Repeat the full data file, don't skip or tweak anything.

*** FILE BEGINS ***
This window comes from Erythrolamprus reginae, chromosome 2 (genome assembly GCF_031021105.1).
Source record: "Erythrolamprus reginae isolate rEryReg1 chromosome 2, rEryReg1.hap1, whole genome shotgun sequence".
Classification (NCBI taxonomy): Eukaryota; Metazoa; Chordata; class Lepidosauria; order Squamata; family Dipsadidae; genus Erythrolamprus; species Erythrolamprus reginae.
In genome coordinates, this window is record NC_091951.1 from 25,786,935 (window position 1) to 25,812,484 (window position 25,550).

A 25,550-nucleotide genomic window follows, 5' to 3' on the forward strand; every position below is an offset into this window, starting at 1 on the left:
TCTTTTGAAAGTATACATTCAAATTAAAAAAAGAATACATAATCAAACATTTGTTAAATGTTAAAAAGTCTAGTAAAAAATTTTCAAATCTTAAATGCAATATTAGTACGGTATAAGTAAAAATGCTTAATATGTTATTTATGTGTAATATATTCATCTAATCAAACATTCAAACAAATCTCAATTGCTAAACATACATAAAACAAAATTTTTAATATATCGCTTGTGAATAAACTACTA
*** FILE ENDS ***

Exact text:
This window comes from Erythrolamprus reginae, chromosome 2 (genome assembly GCF_031021105.1).
Source record: "Erythrolamprus reginae isolate rEryReg1 chromosome 2, rEryReg1.hap1, whole genome shotgun sequence".
Classification (NCBI taxonomy): Eukaryota; Metazoa; Chordata; class Lepidosauria; order Squamata; family Dipsadidae; genus Erythrolamprus; species Erythrolamprus reginae.
In genome coordinates, this window is record NC_091951.1 from 25,786,935 (window position 1) to 25,812,484 (window position 25,550).

A 25,550-nucleotide genomic window follows, 5' to 3' on the forward strand; every position below is an offset into this window, starting at 1 on the left:
TCTTTTGAAAGTATACATTCAAATTAAAAAAAGAATACATAATCAAACATTTGTTAAATGTTAAAAAGTCTAGTAAAAAATTTTCAAATCTTAAATGCAATATTAGTACGGTATAAGTAAAAATGCTTAATATGTTATTTATGTGTAATATATTCATCTAATCAAACATTCAAACAAATCTCAATTGCTAAACATACATAAAACAAAATTTTTAATATATCGCTTGTGAATAAACTACTA